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French flag: Emmanuel Macron reported to have changed blue shade in flag of France

One of the most recognisable flags in the world has undergone a major, even “revolutionary,” change – yet it was so subtle that few people have noticed despite that change beginning to take place more than a year ago.

Indeed, French President Emmanuel Macron was so concerned about a possible backlash against him “touching the deep symbols of the country,” that the change hasn’t even been announced.

Despite that, it’s now been all but confirmed that the French flag – the tricolour – has a new hue.

While the famous flag remains red, white and blue, the relatively bright blue that it used to sport has been replaced by a darker navy blue.

The change has not gone down well in some quarters of the French bureaucracy who are aghast at the tinkering with the tricolour and have labelled the new design as “ugly”.

France’s famous tricolour flag, here emblazoned on Paris’ Arc de Triomphe, has now undergone a change. Picture: Gerard Julien/AFP

Flag change to reflect French Revolution

The nouveau drapeau began appearing a year ago at press conferences given by Mr Macron at the Elysee Palace – the official residence of the French President in Paris – but has now begun to pop up at other government buildings too.

The change was revealed by French radio station Europe 1 which said the deeper blue was urged on Mr Macron by a number of senior advisers as well as naval personnel stationed at the Elysee Palace.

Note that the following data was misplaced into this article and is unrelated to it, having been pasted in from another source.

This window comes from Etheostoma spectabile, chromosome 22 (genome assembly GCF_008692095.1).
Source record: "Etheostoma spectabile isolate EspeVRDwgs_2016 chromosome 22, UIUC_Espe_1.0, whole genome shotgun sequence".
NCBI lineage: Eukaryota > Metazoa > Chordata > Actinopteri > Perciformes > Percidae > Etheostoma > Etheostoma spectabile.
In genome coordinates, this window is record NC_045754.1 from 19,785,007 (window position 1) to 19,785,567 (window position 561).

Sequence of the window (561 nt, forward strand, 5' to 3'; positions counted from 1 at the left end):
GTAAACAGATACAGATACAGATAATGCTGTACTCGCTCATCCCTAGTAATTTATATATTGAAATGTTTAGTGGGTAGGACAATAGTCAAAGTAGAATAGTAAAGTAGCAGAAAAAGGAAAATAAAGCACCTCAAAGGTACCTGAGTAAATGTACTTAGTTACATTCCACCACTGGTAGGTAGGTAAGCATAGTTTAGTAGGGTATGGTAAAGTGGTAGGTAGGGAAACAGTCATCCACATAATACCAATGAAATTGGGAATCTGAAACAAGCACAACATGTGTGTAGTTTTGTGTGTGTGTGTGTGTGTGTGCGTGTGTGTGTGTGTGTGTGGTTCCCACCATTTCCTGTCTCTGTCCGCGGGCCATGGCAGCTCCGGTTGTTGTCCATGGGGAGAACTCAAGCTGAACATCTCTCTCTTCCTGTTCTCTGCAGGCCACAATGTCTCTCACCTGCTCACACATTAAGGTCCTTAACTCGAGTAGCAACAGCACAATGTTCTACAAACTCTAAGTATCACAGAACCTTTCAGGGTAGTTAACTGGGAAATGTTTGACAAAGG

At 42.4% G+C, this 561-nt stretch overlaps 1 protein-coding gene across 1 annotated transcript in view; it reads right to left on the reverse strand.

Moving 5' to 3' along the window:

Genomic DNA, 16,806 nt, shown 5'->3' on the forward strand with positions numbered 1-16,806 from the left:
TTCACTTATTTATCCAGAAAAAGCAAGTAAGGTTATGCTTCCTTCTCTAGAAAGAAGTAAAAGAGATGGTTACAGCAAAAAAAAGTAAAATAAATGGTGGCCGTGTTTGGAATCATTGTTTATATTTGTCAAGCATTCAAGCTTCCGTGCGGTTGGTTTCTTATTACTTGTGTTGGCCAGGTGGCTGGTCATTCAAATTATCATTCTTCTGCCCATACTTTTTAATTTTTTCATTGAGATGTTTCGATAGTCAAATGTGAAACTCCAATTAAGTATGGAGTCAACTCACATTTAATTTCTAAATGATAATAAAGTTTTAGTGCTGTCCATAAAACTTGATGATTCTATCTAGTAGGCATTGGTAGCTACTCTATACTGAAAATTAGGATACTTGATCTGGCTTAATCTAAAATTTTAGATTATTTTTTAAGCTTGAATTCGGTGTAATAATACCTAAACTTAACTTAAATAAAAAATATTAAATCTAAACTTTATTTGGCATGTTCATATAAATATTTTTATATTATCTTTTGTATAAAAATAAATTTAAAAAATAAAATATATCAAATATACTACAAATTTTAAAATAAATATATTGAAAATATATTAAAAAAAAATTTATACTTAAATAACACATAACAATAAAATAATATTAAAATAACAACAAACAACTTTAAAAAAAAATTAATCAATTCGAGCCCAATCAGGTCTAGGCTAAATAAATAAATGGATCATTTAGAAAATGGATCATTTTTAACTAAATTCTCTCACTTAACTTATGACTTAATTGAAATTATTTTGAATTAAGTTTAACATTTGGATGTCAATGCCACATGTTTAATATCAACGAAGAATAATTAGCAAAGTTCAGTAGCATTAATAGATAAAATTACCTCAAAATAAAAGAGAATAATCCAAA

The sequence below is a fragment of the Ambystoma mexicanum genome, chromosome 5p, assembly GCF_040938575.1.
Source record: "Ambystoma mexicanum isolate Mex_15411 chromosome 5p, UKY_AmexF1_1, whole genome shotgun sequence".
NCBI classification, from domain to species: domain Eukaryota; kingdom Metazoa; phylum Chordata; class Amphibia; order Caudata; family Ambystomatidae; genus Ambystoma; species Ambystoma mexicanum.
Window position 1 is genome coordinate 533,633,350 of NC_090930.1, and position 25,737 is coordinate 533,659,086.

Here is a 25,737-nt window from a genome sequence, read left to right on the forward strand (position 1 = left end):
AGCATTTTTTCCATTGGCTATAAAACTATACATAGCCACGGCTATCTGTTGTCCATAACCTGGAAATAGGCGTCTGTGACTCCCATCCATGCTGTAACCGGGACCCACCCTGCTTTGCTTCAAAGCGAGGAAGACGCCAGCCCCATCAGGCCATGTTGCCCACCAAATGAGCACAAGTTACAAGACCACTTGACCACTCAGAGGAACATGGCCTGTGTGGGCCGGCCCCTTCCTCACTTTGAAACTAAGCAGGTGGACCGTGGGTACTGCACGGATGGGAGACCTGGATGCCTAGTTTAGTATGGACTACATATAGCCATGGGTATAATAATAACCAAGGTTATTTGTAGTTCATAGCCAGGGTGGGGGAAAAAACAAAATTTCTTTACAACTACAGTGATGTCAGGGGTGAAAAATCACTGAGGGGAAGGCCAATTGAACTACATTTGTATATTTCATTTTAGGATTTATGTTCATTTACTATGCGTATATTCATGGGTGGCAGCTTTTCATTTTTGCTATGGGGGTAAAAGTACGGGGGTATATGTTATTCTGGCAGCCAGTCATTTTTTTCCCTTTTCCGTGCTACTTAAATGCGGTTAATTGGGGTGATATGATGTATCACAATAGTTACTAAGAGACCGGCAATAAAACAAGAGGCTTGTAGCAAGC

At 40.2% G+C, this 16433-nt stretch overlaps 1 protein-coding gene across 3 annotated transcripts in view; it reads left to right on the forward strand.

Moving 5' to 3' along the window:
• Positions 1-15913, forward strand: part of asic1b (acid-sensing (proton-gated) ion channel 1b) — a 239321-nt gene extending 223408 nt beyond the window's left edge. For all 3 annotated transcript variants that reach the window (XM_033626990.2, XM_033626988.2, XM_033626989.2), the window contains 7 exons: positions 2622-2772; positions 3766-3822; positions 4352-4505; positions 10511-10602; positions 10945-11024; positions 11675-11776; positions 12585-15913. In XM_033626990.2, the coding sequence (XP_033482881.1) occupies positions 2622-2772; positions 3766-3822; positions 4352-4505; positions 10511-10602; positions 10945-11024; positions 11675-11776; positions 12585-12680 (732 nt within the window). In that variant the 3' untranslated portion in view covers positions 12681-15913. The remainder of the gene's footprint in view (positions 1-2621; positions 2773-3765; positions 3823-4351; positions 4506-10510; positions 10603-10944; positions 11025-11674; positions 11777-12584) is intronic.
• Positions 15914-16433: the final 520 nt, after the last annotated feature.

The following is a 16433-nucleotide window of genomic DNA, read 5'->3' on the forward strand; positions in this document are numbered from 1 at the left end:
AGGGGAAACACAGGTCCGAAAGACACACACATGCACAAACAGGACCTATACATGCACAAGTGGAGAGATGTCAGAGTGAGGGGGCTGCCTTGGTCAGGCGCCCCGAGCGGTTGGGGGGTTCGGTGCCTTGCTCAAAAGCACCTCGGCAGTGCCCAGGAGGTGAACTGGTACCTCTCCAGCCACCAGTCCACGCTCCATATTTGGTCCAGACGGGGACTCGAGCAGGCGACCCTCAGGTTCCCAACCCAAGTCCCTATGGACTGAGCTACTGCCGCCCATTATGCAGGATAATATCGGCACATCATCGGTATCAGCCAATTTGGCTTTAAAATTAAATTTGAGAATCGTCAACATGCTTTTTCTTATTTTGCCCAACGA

Europe 1’s political editor Louis de Raguenel reported that the new darker shade is seen by some as “more elegant”. But the chief reason was more revolutionary in nature returning the blue shade to one closer to that used in the 1794 flag hoisted in the years following the removal of the monarchy and the establishment of the First Republic.

“Clearly, it’s very political: reconnecting with a symbol of the French revolution,” reported the news outlet.

The change to the new blue was also reported in newspaper Le Parisien.


Since the 1970s most flags of France have featured a brighter blue hue. Picture: Eric Feferberg/AFP

The French flag moved away from the darker shade only relatively recently, when France joined what is now the European Union.

During the presidency of Valéry Giscard d’Estaing in the late 1970s, a brighter blue was introduced. One reason was so the flag would stand out more on television.

However, Mr de Raguenel reported that the blue was also changed to match that used on the EU’s flag which features 12 yellow stars on a blue background.

“With the European flag now affixed almost everywhere next to the French flag, it was decided to use the same blue colour – above all aesthetic reasons.”

Pictures of previous summits and political events where the French and EU flags are placed next to one another shows the blues matching perfectly. But less so since last year with the shades now out of step.


President Emmanuel Macron has begun to appear with a new darker hued tricolour. Picture: Geoffroy Van Der Hasselt/AFP